The Winnipeg Jets’ 2020-21 season was full of ups and downs and ended with a second-round sweep at the hands of the Montreal Canadiens. In this series, we’ll look back on the season, player by player, and grade their individual performances with an eye toward their future with the team.
Since being acquired in a trade for Jacob Trouba in 2019, Neal Pionk has slowly but surely won the hearts of Jets fans. Pionk excelled in nearly every category in 2019-20. Before the COVID-19 Pandemic ended the regular season, he had 45 points in 71 games in his first season with the Jets.
The 25-year-old entered his second season with the Jets this past season, looking to make an even bigger impact on the ice. He finished the 2020-21 season with 32 points in 54 games as a plus-10. As a result, he solidified himself as a legitimate top-4 defenceman, showing why he was not only one of the top defenders on the Jets but also in the entire league.
Arguably His Best Season to Date
Pionk’s offensive talents were widely displayed throughout the season. Had the NHL been able to play out a full 82-game schedule, one has to wonder if he could have hit 50 points. Pionk displays smooth skating abilities and superb puck handling skills. He can see the ice from all angles, and, as we’ve seen, he is not afraid to make a jump to the offensive zone to get on the scoresheet. He is a power-play specialist. He recorded 25 points on the man advantage last season and put up 10 points this season while quarterbacking the second power-play unit. His shot is hard and fairly accurate if, given a chance, he will bury one-timers. Over the last couple of seasons, he has gained a lot of confidence in the offensive zone, which is crucial to his development.
Pionk is also solid in his own end. He is never afraid to lay the body on the line to block a shot or make a hit. He was well on his way to breaking his career-high of 98 blocked shots, which was set in the 2018-19 season with the New York Rangers. Pionk ended the year with 74 blocked shots and 137 hits.
During the 2020 Stanley Cup Playoffs, Pionk entered his first postseason since entering the NHL in 2017. The Calgary Flames would go on to win the best-of-5 series 3-1 and would eliminate the Jets from the playoffs, a disappointing end to the long-drawn-out season. Pionk finished with two assists in four games but proved to have confidence which carried over this year.
Fast forward to 2021, the Jets played the Edmonton Oilers in the First Round of the 2021 Stanley Cup Playoffs. The Jets swept the Oilers in four games, Pionk registered three assists and played a crucial role for the team. During Game 4, Pionk’s ice time was an astounding 40:08, a remarkable stat. He also assisted on Kyle Connor’s game-winner in the third overtime when he fed Connor a stretch pass. During the Second Round, the Jets were unfortunately dismantled and swept in four games by the Montreal Canadiens. Pionk had just one assist in that series.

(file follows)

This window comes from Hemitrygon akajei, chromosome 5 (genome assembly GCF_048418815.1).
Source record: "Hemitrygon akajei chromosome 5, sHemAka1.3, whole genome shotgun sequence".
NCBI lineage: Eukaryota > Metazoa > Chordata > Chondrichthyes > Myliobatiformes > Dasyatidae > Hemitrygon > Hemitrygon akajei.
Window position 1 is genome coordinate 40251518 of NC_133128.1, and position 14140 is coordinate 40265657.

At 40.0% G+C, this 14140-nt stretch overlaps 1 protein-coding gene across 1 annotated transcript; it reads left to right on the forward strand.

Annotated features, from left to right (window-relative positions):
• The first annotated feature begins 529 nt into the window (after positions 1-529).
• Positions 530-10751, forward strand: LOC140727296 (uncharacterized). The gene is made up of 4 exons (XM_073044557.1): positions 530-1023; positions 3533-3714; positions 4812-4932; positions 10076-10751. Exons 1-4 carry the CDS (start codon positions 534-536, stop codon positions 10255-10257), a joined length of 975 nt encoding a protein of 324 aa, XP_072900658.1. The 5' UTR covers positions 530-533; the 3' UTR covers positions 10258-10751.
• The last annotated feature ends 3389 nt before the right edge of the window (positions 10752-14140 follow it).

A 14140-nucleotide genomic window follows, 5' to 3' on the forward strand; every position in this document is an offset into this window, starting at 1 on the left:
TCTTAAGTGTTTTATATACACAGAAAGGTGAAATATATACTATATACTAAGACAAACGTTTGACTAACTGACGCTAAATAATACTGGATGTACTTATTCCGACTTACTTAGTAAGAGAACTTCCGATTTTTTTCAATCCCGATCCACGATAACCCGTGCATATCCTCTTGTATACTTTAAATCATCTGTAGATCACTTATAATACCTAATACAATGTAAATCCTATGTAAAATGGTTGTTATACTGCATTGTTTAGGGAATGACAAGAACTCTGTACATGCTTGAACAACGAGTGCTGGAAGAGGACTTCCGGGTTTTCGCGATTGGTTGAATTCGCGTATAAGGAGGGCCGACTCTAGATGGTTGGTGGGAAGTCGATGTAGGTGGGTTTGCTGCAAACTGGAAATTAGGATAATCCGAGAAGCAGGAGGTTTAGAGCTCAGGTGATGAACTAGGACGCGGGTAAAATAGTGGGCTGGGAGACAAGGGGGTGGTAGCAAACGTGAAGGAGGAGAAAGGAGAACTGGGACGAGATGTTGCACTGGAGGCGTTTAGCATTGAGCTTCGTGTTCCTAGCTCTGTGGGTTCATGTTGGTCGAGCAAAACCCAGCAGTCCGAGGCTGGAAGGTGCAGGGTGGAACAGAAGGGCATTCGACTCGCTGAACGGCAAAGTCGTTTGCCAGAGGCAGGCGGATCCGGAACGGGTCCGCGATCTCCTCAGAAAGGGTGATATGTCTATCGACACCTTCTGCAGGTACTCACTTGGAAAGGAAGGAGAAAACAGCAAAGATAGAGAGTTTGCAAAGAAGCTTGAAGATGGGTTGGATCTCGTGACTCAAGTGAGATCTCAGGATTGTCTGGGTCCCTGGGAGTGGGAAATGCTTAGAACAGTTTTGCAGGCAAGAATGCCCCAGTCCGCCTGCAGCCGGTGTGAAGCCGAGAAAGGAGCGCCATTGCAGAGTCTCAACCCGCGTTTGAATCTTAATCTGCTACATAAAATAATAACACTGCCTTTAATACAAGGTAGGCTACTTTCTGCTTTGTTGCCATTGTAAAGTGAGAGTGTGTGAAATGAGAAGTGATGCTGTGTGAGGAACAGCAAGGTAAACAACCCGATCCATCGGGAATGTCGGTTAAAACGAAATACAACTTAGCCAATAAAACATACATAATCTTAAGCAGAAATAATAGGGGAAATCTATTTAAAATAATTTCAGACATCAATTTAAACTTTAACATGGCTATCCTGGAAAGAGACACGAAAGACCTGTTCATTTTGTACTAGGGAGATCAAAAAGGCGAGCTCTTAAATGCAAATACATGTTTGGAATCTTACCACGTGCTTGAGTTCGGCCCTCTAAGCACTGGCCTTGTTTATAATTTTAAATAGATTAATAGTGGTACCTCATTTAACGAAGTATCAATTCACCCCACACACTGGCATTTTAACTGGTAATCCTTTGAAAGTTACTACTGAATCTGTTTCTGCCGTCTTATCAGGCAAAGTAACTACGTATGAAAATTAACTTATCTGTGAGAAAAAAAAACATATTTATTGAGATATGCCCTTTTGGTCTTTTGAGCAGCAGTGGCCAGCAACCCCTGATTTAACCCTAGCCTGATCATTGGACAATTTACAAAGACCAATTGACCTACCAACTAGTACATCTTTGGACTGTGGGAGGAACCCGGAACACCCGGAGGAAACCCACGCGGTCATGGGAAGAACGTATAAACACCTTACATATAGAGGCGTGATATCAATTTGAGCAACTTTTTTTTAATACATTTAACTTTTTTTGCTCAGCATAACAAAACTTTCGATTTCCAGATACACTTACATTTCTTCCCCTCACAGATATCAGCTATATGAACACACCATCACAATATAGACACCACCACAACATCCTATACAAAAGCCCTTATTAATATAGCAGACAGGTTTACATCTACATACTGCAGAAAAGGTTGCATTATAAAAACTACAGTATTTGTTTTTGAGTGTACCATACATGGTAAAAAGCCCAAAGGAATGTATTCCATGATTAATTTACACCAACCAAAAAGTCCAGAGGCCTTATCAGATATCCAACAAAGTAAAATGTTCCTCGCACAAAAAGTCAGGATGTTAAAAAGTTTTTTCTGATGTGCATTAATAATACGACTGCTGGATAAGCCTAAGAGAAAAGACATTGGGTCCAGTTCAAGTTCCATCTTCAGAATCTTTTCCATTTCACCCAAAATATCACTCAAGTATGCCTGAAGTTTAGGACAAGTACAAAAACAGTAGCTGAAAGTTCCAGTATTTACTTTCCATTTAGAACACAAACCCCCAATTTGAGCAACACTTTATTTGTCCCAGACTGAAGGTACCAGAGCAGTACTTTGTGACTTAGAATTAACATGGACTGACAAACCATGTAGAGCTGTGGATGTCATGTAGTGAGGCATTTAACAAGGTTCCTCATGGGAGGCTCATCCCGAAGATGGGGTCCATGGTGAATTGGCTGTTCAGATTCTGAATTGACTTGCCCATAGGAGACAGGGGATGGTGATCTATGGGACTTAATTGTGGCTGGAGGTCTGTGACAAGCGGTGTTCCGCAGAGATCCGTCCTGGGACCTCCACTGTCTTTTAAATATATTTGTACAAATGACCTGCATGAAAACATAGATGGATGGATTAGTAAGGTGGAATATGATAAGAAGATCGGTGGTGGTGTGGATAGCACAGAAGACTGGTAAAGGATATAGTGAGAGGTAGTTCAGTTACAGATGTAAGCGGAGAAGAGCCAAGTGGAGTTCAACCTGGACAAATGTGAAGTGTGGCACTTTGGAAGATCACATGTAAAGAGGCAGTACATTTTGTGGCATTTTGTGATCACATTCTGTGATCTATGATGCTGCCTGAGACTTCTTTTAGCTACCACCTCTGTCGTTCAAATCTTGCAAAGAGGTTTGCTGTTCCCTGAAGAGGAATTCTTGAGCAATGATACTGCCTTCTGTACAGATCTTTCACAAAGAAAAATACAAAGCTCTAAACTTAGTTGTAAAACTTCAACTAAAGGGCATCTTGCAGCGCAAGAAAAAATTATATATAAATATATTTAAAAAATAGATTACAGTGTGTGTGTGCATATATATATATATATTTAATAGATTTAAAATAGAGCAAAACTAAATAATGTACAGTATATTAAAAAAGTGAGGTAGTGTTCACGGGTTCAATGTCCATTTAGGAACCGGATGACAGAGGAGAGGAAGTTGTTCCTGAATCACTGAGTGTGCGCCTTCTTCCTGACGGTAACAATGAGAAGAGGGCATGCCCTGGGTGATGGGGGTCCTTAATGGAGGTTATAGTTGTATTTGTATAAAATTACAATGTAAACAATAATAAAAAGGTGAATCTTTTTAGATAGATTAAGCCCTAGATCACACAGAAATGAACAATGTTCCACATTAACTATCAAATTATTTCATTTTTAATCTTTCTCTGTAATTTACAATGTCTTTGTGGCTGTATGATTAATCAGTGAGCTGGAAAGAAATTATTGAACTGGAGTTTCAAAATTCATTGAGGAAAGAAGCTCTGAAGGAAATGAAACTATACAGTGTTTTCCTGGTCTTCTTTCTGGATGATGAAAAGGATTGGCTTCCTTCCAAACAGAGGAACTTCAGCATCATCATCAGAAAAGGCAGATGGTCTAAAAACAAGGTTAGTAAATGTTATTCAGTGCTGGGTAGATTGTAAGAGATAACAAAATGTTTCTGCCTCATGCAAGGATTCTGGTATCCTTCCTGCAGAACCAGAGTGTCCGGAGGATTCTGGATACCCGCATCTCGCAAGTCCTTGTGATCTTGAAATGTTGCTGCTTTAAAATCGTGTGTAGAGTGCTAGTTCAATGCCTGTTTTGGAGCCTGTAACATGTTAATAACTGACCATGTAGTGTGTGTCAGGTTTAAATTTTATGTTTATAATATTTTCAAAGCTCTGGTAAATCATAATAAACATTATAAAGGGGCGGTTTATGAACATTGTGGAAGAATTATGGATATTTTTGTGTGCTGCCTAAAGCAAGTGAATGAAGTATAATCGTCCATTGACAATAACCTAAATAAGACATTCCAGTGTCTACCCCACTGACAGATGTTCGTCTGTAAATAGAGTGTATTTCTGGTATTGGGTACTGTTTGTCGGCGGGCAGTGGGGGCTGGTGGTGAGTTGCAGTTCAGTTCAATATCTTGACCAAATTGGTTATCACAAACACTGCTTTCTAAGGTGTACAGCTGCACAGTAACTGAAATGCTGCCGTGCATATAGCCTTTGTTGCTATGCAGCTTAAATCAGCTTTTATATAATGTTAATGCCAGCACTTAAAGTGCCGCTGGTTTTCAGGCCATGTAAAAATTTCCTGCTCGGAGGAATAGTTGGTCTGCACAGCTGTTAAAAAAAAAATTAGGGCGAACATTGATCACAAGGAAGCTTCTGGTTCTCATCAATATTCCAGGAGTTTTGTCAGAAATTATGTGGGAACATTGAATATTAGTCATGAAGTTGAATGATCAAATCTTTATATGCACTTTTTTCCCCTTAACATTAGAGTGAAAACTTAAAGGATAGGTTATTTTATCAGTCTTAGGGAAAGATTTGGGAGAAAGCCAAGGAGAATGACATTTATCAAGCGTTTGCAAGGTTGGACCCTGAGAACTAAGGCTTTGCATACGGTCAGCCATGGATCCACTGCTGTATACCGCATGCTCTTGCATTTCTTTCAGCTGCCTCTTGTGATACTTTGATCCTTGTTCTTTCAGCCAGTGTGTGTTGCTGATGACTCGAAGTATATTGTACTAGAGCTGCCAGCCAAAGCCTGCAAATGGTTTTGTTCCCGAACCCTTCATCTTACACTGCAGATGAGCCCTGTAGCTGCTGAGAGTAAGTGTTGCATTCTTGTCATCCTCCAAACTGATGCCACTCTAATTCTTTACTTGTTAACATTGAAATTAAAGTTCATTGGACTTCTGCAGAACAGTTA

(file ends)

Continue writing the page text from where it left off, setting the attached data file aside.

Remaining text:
“(Pionk) made a great play. He was on McDavid there, just to get his stick on it and whack it up the boards and I saw it coming and tried to skate as fast as I can,” said Connor. “It’s our mentality, the whole overtime just get pucks to the net so just shot that one and, yeah, that one feels pretty good.”
The Future of Neal Pionk
Pionk is a restricted free agent this year, but there should be zero issues during contract negotiations between the Jets and Pionk after an impressive couple of seasons. If he continues this type of play, he could become a top-two defenceman with Josh Morrissey. The Jets’ can mold their defensive core around them, giving him plenty of opportunities.
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While defense is an issue with the Jets, Pionk will be a part of that defense core for years to come. He has already shown his worth and made good impressions on head coach Paul Maurice. As Ville Heinola and Dylan Samberg look for full-time roles next season, Pionk will have more responsibilities to cope with.
Overall Grade: A
Born and raised in Kamloops B.C. and a die-hard fan of the Kamloops Blazers, hockey has always been a part of his life. Now, Colton is exploring the sports media world and looking to make it a career. He currently covers the Winnipeg Jets, as well as contributes to World Juniors, and draft-related content. He is co-host of the WesternCentric Podcast, which revolves around the WHL.